Cake Slid Off The Board In The Car

Decorating By JodieF Updated 15 Oct 2008 , 4:16am by vicky

JodieF Posted 9 Oct 2008 , 12:45am
post #1 of 19

Yikes....I've read enough of these stories that I thought I knew how to avoid it. It was doweled through both tiers, on a non skid mat in a box in the trunk and THAT was on another mat. I was driving like a grandma.
I made this baby shower cake for a co-worker. That goodness it was covered in fondant! I think that saved it. A truck cut me off and I had to brake. It wasn't a slam on the brakes moment, but I guess it was hard enough. When I got to the restaurant, the cake had slid halfway off the cake board! It was just balanced there. The little basket on top was tipped. All I could think of to do was to gently slide it back to the center of the board.
You can see in the mirror that the grass border and flowers were gone in the back. The top tier was slightly off, but I was afraid to mess with it.
I'm glad this was a freebie!
LL

18 replies
Laura612 Posted 9 Oct 2008 , 1:34am
post #2 of 19

It still looks really cute. thumbs_up.gif

JodieF Posted 9 Oct 2008 , 2:14am
post #3 of 19

Thanks Laura...and welcome to CC!! Prepare to become an addict!

Jodie

tiersfromheaven Posted 9 Oct 2008 , 12:15pm
post #4 of 19

Nice Save!! This has never happened to me and I dread the day that it does. How do you attach the bottom cake to the base board? I always place my bottom tier on a board and tape that down to the base board. I have never used a center dowel driven through base board and never had this problem. Knock on wood

This cake stills looks great!

stephaniescakenj Posted 9 Oct 2008 , 12:51pm
post #5 of 19

That is a great save!!! It looks fantastic! I recently had that happen with a topsy turvy and a very steep driveway. i had the thing doweled and even doweled again because I was afraid it would tip over being a topsy turvy... well I got to the driveway (a.k.a. mount everest) and it tipped over, all three tiers, flat on its side. it stayed together because of all the doweling, but I never drove the dowel through the cake board at the bottom. I really think it would have made it, if I had. I was able to pick it back up and sit it back on the board. Luckily I made way too much cake and so we didn't need the smashed side. But from now on, no matter how small the cake, i use a center dowel and I put it all the way through to the cake board. I find that the cakes are a little more sturdy that way too.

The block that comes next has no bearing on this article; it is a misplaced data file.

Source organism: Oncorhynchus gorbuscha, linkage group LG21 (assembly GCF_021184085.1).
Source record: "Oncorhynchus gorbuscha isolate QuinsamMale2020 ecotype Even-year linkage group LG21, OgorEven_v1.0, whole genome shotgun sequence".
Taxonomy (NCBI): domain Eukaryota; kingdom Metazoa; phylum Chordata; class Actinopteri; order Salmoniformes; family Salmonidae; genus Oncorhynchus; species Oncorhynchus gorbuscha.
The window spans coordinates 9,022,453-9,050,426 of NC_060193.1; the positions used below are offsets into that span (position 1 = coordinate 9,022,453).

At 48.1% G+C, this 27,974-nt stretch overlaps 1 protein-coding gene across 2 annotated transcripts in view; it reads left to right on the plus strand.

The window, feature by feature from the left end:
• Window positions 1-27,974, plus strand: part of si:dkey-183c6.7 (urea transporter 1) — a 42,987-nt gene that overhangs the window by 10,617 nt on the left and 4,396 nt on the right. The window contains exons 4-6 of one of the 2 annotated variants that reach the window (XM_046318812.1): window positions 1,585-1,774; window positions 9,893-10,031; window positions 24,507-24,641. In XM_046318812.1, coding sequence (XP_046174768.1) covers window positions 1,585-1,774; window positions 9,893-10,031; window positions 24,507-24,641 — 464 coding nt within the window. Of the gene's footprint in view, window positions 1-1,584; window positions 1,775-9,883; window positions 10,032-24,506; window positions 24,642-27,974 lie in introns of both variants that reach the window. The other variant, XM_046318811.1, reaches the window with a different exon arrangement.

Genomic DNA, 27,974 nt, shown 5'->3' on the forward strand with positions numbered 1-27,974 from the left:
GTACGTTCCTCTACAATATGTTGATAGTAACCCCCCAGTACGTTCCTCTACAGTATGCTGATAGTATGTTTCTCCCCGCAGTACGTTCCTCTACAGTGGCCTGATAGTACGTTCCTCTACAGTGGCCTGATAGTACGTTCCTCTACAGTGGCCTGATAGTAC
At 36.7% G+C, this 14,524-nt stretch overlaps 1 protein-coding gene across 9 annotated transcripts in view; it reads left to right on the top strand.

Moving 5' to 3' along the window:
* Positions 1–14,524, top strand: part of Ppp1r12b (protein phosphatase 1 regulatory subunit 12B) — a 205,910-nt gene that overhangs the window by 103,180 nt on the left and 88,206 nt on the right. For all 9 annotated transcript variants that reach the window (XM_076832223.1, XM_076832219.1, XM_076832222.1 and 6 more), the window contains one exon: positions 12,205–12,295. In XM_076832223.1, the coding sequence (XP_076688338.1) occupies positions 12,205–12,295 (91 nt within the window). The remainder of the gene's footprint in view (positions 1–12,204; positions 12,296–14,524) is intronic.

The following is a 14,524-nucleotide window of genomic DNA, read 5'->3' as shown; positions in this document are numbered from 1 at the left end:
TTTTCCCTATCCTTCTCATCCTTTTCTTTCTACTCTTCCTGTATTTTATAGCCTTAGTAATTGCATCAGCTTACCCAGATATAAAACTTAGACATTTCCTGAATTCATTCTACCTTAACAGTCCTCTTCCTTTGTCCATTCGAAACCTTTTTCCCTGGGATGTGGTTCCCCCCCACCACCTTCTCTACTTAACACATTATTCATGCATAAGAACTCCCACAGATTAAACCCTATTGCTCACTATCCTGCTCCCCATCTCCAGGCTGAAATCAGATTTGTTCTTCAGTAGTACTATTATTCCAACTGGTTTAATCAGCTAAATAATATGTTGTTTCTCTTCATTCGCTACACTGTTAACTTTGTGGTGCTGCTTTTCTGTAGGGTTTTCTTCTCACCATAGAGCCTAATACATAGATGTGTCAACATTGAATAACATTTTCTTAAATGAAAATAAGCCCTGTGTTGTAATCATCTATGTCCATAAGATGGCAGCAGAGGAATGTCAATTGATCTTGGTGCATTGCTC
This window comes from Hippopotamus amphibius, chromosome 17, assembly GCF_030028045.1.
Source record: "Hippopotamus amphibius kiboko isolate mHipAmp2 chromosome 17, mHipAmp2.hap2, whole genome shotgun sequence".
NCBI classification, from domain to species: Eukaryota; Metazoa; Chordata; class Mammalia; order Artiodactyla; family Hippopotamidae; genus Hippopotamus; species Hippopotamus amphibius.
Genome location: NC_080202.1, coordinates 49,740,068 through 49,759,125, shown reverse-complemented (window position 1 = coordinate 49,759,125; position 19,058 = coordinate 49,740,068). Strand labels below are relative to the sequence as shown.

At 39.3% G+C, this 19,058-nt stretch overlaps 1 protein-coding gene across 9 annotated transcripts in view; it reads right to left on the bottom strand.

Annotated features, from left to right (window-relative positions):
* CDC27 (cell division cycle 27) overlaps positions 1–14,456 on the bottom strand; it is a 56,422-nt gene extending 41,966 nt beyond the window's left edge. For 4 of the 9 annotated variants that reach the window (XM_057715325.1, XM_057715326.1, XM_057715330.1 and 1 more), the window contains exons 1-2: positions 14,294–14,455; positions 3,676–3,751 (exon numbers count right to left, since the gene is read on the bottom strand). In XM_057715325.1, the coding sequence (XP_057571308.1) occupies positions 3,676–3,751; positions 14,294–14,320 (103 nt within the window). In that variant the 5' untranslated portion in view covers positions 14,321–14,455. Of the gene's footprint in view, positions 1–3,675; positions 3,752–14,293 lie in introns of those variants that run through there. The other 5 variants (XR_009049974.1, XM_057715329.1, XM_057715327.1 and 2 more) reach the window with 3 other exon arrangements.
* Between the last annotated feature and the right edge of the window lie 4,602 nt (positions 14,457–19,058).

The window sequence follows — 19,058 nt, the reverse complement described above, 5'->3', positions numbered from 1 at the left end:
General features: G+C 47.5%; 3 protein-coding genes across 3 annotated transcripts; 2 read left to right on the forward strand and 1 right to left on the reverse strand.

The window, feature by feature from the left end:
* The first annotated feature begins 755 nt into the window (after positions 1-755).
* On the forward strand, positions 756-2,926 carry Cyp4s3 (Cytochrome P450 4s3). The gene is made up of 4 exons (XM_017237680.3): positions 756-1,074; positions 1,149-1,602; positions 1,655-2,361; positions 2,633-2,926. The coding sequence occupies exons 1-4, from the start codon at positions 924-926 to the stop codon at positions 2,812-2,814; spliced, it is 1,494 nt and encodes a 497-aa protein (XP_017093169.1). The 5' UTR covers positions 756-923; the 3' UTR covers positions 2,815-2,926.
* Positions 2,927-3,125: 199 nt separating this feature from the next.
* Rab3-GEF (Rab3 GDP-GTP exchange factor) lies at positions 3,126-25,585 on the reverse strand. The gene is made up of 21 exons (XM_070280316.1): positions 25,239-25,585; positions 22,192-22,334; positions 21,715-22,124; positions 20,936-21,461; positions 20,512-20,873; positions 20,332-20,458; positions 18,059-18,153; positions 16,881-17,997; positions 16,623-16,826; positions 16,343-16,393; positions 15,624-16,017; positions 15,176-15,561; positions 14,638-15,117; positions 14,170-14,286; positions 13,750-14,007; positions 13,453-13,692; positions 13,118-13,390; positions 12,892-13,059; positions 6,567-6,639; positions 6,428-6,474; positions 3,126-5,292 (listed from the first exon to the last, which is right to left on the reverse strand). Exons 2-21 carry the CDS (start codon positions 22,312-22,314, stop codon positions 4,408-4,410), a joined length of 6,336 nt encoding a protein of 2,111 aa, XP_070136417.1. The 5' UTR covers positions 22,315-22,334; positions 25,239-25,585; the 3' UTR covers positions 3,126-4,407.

You made such a cute cake!

leah_s Posted 9 Oct 2008 , 1:49pm
post #6 of 19

So do any of you guys want to talk about SPS? There's a sticky at the top of the How Do I? Forum that explains it.

pianocat Posted 9 Oct 2008 , 1:50pm
post #7 of 19

Looks good to me-probably no one would have guessed there was a problem! This is exactly why I alway carry an emergency kit-I haven't really had to use it except to reattach fondant decorations, thank God! Nice save.
Cathy

JodieF Posted 9 Oct 2008 , 9:54pm
post #8 of 19

LeahS.....I have a set of SPS. I was using it in another cake. This cake was pretty last minute so there was no time to order more. Since this cake was the freebie, I used the SPS on the other cake. I intend to order more SPS when the budget allows so I have spare sets.

The dowel wasn't all the way through the board. The board is masonite. However, I think if it had been all the way though then the dowel would have just torn through the cake instead of the cake shifting.

I had ordered the Teddy Bear dressup cutters last summer. I was glad to get a chance to use them!

Sweetlepea Posted 9 Oct 2008 , 10:13pm
post #9 of 19

That was a nice save, it looks great to me!

leah_s Posted 9 Oct 2008 , 10:33pm
post #10 of 19

Jodie, are you sure you're not confusing SPS with SFS?

SPS = super cheap, disposable
SFS = expensive, returnable

missmersh Posted 9 Oct 2008 , 10:52pm
post #11 of 19

Hi Jodie!

Quote:
Originally Posted by JodieF


The dowel wasn't all the way through the board. The board is masonite. However, I think if it had been all the way though then the dowel would have just torn through the cake instead of the cake shifting.




I might have to disagree (kindly) with this. If you doweled all the way through the cake, the center dowel would be going through the cake board that the top tier was sitting on and it would have caught the cake and not torn through, even if the dowel wasn't going through the bottom board, and if you had used a normal cake drum, it would have been even more sturdy with a central dowel.

I may be wrong, but this is what I think. icon_smile.gif

I know it's hard to spend alot of money on a free cake....so I understand why you didn't use a drum and other support. icon_smile.gif

GREAT SAVE THOUGH! thumbs_up.gif I had a cake slide years ago and still get nervous every time. (That happened before my center doweling days.)

Cake still looked great! I don't think any of us would have known if you hadn't told us!

missmersh

leah_s Posted 9 Oct 2008 , 10:59pm
post #12 of 19